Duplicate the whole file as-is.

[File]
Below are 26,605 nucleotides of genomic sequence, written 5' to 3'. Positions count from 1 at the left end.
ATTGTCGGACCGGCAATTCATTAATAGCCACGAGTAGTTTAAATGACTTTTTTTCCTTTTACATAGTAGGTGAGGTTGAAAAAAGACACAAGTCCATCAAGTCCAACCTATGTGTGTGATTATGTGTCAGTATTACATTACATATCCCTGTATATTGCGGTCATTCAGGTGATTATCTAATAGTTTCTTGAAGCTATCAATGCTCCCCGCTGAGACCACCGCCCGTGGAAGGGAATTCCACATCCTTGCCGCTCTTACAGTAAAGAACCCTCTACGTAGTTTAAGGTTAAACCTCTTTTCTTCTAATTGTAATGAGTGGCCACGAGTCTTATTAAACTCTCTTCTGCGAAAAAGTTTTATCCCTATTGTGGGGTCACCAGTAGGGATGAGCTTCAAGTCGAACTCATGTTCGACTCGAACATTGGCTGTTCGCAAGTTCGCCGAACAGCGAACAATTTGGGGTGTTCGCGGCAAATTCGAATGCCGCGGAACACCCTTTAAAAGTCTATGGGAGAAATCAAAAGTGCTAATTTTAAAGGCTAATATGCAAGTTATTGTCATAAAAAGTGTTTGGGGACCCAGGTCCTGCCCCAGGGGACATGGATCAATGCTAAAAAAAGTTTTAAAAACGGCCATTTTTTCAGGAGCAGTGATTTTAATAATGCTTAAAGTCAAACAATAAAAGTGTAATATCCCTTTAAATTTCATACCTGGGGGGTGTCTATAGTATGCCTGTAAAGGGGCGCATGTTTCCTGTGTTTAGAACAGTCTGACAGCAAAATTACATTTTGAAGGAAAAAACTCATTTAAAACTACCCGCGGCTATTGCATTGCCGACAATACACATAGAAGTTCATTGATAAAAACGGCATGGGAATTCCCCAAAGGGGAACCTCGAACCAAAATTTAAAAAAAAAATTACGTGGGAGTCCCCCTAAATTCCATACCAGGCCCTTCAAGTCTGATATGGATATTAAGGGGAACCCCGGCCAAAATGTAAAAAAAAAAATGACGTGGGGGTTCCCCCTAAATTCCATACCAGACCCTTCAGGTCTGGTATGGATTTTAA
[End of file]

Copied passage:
Below are 26,605 nucleotides of genomic sequence, written 5' to 3'. Positions count from 1 at the left end.
ATTGTCGGACCGGCAATTCATTAATAGCCACGAGTAGTTTAAATGACTTTTTTTCCTTTTACATAGTAGGTGAGGTTGAAAAAAGACACAAGTCCATCAAGTCCAACCTATGTGTGTGATTATGTGTCAGTATTACATTACATATCCCTGTATATTGCGGTCATTCAGGTGATTATCTAATAGTTTCTTGAAGCTATCAATGCTCCCCGCTGAGACCACCGCCCGTGGAAGGGAATTCCACATCCTTGCCGCTCTTACAGTAAAGAACCCTCTACGTAGTTTAAGGTTAAACCTCTTTTCTTCTAATTGTAATGAGTGGCCACGAGTCTTATTAAACTCTCTTCTGCGAAAAAGTTTTATCCCTATTGTGGGGTCACCAGTAGGGATGAGCTTCAAGTCGAACTCATGTTCGACTCGAACATTGGCTGTTCGCAAGTTCGCCGAACAGCGAACAATTTGGGGTGTTCGCGGCAAATTCGAATGCCGCGGAACACCCTTTAAAAGTCTATGGGAGAAATCAAAAGTGCTAATTTTAAAGGCTAATATGCAAGTTATTGTCATAAAAAGTGTTTGGGGACCCAGGTCCTGCCCCAGGGGACATGGATCAATGCTAAAAAAAGTTTTAAAAACGGCCATTTTTTCAGGAGCAGTGATTTTAATAATGCTTAAAGTCAAACAATAAAAGTGTAATATCCCTTTAAATTTCATACCTGGGGGGTGTCTATAGTATGCCTGTAAAGGGGCGCATGTTTCCTGTGTTTAGAACAGTCTGACAGCAAAATTACATTTTGAAGGAAAAAACTCATTTAAAACTACCCGCGGCTATTGCATTGCCGACAATACACATAGAAGTTCATTGATAAAAACGGCATGGGAATTCCCCAAAGGGGAACCTCGAACCAAAATTTAAAAAAAAAATTACGTGGGAGTCCCCCTAAATTCCATACCAGGCCCTTCAAGTCTGATATGGATATTAAGGGGAACCCCGGCCAAAATGTAAAAAAAAAAATGACGTGGGGGTTCCCCCTAAATTCCATACCAGACCCTTCAGGTCTGGTATGGATTTTAA